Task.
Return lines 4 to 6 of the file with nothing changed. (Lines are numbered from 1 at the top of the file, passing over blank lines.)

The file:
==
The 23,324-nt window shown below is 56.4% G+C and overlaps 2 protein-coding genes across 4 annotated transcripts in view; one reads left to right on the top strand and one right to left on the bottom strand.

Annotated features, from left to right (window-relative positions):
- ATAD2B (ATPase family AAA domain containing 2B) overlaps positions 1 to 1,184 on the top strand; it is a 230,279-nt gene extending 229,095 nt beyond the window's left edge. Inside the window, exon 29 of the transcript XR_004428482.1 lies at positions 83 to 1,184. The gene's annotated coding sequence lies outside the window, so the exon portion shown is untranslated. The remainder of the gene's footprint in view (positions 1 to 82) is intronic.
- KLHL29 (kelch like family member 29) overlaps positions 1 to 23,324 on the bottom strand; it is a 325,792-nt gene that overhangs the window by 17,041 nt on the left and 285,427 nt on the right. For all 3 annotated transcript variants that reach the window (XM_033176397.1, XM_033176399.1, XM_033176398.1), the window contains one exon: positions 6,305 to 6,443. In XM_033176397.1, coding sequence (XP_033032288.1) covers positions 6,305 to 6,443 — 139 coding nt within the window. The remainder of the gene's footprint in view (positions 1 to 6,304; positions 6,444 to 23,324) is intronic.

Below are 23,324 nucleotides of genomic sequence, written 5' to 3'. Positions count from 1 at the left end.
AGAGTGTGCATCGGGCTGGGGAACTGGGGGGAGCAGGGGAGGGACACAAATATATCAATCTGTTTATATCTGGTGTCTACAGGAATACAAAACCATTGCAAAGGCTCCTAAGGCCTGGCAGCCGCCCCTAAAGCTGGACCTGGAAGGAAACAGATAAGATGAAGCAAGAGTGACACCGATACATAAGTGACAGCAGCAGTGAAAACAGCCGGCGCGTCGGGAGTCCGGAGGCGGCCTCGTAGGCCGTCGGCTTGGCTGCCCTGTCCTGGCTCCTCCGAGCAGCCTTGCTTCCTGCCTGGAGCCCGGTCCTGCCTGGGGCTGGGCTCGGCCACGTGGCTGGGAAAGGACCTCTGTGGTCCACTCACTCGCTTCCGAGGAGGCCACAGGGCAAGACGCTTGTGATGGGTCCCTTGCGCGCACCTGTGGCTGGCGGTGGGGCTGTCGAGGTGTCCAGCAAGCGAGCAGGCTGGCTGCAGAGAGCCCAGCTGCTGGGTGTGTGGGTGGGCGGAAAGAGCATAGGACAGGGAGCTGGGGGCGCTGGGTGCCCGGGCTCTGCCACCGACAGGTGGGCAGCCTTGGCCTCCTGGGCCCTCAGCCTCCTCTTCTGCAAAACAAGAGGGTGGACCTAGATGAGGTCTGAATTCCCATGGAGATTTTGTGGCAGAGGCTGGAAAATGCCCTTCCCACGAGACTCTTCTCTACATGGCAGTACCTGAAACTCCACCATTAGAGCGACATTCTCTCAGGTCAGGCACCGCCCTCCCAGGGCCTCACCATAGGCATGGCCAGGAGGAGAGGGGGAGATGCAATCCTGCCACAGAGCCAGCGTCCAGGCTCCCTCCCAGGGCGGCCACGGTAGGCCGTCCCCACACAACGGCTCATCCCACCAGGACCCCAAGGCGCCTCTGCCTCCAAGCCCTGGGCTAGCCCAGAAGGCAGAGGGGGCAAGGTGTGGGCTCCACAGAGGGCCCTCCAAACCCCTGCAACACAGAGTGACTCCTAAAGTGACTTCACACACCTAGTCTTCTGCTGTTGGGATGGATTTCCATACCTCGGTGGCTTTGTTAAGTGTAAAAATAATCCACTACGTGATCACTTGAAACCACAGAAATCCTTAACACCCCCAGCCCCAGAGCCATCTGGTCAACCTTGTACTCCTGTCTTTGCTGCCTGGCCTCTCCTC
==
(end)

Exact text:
- KLHL29 (kelch like family member 29) overlaps positions 1 to 23,324 on the bottom strand; it is a 325,792-nt gene that overhangs the window by 17,041 nt on the left and 285,427 nt on the right. For all 3 annotated transcript variants that reach the window (XM_033176397.1, XM_033176399.1, XM_033176398.1), the window contains one exon: positions 6,305 to 6,443. In XM_033176397.1, coding sequence (XP_033032288.1) covers positions 6,305 to 6,443 — 139 coding nt within the window. The remainder of the gene's footprint in view (positions 1 to 6,304; positions 6,444 to 23,324) is intronic.

Below are 23,324 nucleotides of genomic sequence, written 5' to 3'. Positions count from 1 at the left end.
AGAGTGTGCATCGGGCTGGGGAACTGGGGGGAGCAGGGGAGGGACACAAATATATCAATCTGTTTATATCTGGTGTCTACAGGAATACAAAACCATTGCAAAGGCTCCTAAGGCCTGGCAGCCGCCCCTAAAGCTGGACCTGGAAGGAAACAGATAAGATGAAGCAAGAGTGACACCGATACATAAGTGACAGCAGCAGTGAAAACAGCCGGCGCGTCGGGAGTCCGGAGGCGGCCTCGTAGGCCGTCGGCTTGGCTGCCCTGTCCTGGCTCCTCCGAGCAGCCTTGCTTCCTGCCTGGAGCCCGGTCCTGCCTGGGGCTGGGCTCGGCCACGTGGCTGGGAAAGGACCTCTGTGGTCCACTCACTCGCTTCCGAGGAGGCCACAGGGCAAGACGCTTGTGATGGGTCCCTTGCGCGCACCTGTGGCTGGCGGTGGGGCTGTCGAGGTGTCCAGCAAGCGAGCAGGCTGGCTGCAGAGAGCCCAGCTGCTGGGTGTGTGGGTGGGCGGAAAGAGCATAGGACAGGGAGCTGGGGGCGCTGGGTGCCCGGGCTCTGCCACCGACAGGTGGGCAGCCTTGGCCTCCTGGGCCCTCAGCCTCCTCTTCTGCAAAACAAGAGGGTGGACCTAGATGAGGTCTGAATTCCCATGGAGATTTTGTGGCAGAGGCTGGAAAATGCCCTTCCCACGAGACTCTTCTCTACATGGCAGTACCTGAAACTCCACCATTAGAGCGACATTCTCTCAGGTCAGGCACCGCCCTCCCAGGGCCTCACCATAGGCATGGCCAGGAGGAGAGGGGGAGATGCAATCCTGCCACAGAGCCAGCGTCCAGGCTCCCTCCCAGGGCGGCCACGGTAGGCCGTCCCCACACAACGGCTCATCCCACCAGGACCCCAAGGCGCCTCTGCCTCCAAGCCCTGGGCTAGCCCAGAAGGCAGAGGGGGCAAGGTGTGGGCTCCACAGAGGGCCCTCCAAACCCCTGCAACACAGAGTGACTCCTAAAGTGACTTCACACACCTAGTCTTCTGCTGTTGGGATGGATTTCCATACCTCGGTGGCTTTGTTAAGTGTAAAAATAATCCACTACGTGATCACTTGAAACCACAGAAATCCTTAACACCCCCAGCCCCAGAGCCATCTGGTCAACCTTGTACTCCTGTCTTTGCTGCCTGGCCTCTCCTC